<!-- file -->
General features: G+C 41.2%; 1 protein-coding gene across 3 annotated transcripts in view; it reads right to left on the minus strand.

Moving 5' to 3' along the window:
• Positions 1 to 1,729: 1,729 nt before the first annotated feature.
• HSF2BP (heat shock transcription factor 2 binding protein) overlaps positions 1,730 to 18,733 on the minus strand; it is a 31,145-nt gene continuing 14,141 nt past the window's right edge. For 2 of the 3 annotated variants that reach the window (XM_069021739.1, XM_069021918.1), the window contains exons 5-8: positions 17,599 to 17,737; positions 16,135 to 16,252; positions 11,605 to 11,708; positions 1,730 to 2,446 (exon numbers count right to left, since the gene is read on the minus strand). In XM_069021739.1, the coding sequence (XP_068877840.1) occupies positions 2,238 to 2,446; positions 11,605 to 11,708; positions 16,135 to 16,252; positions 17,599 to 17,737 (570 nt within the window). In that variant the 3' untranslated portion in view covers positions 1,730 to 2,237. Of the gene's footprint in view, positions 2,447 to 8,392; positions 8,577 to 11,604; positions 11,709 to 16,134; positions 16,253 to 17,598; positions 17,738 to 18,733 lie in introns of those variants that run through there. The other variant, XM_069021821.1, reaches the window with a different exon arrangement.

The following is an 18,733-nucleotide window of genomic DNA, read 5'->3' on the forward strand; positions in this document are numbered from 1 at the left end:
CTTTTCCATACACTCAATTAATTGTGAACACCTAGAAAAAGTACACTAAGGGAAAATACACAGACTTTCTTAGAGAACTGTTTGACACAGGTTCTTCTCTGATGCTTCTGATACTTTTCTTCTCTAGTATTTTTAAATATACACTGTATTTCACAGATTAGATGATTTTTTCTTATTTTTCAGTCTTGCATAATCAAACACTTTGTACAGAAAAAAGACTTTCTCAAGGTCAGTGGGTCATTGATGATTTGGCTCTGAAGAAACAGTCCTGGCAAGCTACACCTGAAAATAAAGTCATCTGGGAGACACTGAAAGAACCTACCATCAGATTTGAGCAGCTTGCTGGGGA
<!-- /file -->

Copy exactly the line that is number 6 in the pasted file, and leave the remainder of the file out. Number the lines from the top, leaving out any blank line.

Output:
CTTTTCCATACACTCAATTAATTGTGAACACCTAGAAAAAGTACACTAAGGGAAAATACACAGACTTTCTTAGAGAACTGTTTGACACAGGTTCTTCTCTGATGCTTCTGATACTTTTCTTCTCTAGTATTTTTAAATATACACTGTATTTCACAGATTAGATGATTTTTTCTTATTTTTCAGTCTTGCATAATCAAACACTTTGTACAGAAAAAAGACTTTCTCAAGGTCAGTGGGTCATTGATGATTTGGCTCTGAAGAAACAGTCCTGGCAAGCTACACCTGAAAATAAAGTCATCTGGGAGACACTGAAAGAACCTACCATCAGATTTGAGCAGCTTGCTGGGGA